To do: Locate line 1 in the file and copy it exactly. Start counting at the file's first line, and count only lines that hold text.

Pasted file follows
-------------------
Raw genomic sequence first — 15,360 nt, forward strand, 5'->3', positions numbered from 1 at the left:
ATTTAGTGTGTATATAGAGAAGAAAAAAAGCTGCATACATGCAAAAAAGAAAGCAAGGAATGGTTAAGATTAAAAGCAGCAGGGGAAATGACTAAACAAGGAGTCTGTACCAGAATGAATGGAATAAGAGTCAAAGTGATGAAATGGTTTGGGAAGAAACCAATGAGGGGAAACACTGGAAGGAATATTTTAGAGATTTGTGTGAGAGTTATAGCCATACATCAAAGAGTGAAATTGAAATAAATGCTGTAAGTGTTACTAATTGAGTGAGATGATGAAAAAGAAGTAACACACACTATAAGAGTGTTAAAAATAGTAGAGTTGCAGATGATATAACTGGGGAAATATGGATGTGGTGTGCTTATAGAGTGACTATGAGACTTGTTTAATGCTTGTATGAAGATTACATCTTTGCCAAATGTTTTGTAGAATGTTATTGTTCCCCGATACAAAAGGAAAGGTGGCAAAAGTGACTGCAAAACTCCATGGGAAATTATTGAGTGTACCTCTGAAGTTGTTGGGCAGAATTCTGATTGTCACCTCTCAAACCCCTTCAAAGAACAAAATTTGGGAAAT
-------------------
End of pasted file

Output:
Raw genomic sequence first — 15,360 nt, forward strand, 5'->3', positions numbered from 1 at the left: